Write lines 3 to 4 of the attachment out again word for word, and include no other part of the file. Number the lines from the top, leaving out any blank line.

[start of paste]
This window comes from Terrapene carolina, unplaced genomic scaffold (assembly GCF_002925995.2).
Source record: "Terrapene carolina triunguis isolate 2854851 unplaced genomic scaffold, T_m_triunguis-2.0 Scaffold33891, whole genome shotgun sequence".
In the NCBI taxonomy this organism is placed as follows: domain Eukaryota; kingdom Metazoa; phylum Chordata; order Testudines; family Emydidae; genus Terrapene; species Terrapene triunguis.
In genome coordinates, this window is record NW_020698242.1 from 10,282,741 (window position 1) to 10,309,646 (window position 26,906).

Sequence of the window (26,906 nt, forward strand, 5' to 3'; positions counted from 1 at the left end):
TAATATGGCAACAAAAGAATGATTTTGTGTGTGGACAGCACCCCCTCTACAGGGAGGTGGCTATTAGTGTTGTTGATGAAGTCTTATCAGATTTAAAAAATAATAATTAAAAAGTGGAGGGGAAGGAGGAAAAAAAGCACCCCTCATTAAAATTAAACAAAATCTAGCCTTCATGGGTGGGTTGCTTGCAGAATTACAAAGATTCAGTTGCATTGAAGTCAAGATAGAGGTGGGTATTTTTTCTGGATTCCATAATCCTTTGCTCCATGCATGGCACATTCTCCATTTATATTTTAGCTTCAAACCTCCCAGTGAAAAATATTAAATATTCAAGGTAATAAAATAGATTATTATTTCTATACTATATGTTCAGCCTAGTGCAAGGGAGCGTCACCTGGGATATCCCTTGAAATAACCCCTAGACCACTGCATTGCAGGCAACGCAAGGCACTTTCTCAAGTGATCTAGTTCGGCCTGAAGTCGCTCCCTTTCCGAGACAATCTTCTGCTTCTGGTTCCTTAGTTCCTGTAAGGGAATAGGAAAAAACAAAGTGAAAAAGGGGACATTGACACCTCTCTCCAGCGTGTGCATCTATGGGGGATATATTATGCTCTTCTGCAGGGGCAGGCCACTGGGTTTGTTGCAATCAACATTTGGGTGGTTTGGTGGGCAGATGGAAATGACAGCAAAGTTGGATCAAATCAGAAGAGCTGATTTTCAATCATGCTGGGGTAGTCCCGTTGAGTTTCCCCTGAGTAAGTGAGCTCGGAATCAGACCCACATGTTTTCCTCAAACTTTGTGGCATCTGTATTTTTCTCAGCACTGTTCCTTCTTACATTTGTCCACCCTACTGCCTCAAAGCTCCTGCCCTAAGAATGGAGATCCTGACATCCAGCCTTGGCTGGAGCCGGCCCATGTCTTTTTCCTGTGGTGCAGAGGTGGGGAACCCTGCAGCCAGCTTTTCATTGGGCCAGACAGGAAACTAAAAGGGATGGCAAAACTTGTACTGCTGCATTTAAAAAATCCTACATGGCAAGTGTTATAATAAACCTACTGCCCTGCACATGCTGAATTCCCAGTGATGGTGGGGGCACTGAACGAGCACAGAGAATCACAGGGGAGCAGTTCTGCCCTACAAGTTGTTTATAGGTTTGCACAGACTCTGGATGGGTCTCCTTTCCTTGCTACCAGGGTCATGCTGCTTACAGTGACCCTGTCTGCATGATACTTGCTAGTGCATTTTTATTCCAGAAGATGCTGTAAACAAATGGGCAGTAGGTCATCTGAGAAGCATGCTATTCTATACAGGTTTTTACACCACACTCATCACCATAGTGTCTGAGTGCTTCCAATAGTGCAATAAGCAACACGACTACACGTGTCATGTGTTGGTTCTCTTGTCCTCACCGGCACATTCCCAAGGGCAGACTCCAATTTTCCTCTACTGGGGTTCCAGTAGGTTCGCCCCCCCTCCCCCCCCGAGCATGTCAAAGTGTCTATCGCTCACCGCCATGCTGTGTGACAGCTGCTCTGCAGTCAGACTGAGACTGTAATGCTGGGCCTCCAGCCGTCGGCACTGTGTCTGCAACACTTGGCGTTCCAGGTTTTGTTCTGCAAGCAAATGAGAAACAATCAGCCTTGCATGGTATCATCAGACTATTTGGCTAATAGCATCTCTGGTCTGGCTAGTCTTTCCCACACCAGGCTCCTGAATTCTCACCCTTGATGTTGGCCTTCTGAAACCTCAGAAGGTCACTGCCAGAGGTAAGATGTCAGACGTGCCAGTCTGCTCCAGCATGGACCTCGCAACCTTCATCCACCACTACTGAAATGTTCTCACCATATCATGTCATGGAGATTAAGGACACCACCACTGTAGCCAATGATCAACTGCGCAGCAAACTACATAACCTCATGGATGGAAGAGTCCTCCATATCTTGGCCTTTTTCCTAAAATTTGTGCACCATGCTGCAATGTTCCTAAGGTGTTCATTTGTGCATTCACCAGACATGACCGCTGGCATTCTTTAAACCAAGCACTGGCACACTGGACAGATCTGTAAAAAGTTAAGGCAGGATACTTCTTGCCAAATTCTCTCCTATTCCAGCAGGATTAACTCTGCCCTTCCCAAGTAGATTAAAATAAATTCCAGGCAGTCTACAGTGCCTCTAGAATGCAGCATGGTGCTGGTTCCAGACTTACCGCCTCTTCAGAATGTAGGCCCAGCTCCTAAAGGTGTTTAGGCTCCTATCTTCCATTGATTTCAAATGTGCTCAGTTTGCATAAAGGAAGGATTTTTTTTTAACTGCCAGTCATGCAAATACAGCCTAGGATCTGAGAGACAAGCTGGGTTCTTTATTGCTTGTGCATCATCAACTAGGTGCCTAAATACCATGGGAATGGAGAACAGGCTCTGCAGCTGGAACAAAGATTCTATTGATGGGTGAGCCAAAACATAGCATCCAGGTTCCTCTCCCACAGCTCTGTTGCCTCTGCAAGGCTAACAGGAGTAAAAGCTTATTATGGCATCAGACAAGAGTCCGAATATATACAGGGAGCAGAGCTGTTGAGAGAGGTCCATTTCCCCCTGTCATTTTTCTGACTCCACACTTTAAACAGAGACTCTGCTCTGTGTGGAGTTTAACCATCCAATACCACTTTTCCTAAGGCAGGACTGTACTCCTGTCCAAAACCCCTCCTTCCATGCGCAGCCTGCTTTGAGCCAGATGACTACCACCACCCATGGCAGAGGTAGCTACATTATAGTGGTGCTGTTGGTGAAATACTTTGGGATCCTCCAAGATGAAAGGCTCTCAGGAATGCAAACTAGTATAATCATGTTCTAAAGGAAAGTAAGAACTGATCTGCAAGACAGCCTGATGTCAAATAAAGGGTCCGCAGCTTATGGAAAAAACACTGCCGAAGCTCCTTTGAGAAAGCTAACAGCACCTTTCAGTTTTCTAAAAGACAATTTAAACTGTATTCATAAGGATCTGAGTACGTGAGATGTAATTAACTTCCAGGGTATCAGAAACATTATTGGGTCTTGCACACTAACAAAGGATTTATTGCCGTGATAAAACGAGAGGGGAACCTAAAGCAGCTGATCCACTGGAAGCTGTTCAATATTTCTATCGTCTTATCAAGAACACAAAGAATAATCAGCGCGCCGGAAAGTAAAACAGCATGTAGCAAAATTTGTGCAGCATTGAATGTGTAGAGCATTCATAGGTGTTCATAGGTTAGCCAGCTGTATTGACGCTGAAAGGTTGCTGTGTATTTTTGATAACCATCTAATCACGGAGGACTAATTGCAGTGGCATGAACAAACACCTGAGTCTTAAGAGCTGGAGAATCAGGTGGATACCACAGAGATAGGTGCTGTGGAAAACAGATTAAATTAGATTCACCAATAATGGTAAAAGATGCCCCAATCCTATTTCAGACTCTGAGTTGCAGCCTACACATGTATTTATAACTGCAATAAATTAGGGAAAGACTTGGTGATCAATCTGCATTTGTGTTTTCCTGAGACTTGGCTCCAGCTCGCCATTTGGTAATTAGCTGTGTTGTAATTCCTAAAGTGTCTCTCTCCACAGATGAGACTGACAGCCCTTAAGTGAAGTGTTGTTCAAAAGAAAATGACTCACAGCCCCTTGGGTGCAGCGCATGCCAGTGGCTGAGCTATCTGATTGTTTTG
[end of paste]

In the NCBI taxonomy this organism is placed as follows: domain Eukaryota; kingdom Metazoa; phylum Chordata; order Testudines; family Emydidae; genus Terrapene; species Terrapene triunguis.
In genome coordinates, this window is record NW_020698242.1 from 10,282,741 (window position 1) to 10,309,646 (window position 26,906).